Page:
While working to launch Errhalt Consulting which supports the activities of foreign companies and NGOs involved in the fishing industry in Japan, Mr. Errhalt came across two organizations, the Global Tuna Alliance (GTA) and the Global Dialogue on Seafood Traceability (GDST), who he felt shared his beliefs.
In this interview, Mr. Errhalt, who also serves concurrently as the Japan representative for the GTA and GDST, talks about the characteristics of each organization, the benefits for Japanese seafood companies to join, as well as his perspective on the recent trends in sustainable seafood in Japan.
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——Could you tell us about the main activities of the GTA?
A unique feature of the GTA’s activities is the collaborative policy advocacy of member companies to governments and RFMOs (Regional Fisheries Management Organizations) to improve the sustainability of tuna species. RFMOs are institutions that should not only strive to protect fishery resources, but also represent the interests of the public. Therefore, we believe that the companies that are members of the GTA should have their voices heard at the RFMOs. In the hopes that with company support we can advance policies changes in RFMOs, like improved harvest strategies.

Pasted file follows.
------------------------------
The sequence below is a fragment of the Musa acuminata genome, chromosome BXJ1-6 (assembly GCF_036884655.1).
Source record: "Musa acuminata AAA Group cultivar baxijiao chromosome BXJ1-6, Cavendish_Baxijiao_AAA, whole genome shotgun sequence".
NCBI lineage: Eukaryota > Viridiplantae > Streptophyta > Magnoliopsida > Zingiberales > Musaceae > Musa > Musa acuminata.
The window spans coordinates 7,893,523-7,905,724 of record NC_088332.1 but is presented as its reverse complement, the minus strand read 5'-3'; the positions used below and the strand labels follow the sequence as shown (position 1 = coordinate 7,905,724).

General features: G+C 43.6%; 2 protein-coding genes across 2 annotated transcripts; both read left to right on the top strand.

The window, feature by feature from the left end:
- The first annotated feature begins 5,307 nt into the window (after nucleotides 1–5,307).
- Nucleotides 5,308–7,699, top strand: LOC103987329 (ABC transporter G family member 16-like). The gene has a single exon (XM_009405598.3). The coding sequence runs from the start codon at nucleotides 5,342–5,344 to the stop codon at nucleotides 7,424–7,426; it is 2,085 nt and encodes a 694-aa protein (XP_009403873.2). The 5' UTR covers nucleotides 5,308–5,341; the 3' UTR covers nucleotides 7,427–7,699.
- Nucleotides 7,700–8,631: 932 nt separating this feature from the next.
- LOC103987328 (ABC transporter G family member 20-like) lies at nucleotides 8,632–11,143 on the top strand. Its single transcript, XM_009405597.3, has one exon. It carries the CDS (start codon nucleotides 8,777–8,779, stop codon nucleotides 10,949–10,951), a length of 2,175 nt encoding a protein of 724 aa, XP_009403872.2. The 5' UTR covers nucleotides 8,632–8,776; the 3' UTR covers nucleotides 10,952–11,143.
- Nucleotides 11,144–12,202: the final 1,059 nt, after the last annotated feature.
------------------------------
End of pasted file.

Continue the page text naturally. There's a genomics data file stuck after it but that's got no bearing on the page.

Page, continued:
Companies that are members of the GTA control about 30% of the world’s tuna supply chain, and about 80% of that is in North America and Europe. The more groups that join in a particular region, the safer the tuna supply chain in that region becomes.
——Could it be that Japan, despite being a major consumer of tuna, is still relatively inexperienced when it comes to making joint policy recommendations to the government and RFMOs?
We encourage our members to make joint policy recommendations to their governments and RFMOs, but we also understand that this is not an easy task. We first ask that members do their best to adhere to as many of the standards that the GTA has established for tuna fisheries and supply chains as possible.